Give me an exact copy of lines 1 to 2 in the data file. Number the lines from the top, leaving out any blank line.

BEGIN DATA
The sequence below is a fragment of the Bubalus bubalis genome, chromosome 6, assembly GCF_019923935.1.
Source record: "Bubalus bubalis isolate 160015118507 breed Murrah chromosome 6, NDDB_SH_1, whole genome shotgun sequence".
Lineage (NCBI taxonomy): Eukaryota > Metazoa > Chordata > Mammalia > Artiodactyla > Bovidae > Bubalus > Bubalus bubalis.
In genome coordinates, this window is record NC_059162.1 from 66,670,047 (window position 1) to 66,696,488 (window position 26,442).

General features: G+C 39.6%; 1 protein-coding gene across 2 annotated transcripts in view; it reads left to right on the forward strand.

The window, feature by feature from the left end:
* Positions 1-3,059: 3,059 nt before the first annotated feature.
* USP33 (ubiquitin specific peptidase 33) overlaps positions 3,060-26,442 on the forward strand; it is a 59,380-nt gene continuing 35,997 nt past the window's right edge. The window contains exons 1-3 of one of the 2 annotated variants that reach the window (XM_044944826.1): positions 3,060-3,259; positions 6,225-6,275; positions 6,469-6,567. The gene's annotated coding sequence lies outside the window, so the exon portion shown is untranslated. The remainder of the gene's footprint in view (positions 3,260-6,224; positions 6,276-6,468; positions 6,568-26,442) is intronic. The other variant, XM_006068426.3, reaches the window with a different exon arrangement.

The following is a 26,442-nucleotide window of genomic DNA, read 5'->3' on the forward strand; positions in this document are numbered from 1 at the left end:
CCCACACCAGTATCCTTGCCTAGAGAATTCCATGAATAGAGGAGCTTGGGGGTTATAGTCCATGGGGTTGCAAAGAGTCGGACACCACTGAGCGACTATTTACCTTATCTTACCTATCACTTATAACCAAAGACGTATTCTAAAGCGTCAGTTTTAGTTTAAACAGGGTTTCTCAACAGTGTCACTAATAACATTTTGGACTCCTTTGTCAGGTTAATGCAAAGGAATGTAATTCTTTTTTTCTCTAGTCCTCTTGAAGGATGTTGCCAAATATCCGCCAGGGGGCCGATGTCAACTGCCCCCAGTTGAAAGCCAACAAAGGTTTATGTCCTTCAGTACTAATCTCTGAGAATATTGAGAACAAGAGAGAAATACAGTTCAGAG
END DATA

The sequence below is a fragment of the Bubalus bubalis genome, chromosome 6, assembly GCF_019923935.1.
Source record: "Bubalus bubalis isolate 160015118507 breed Murrah chromosome 6, NDDB_SH_1, whole genome shotgun sequence".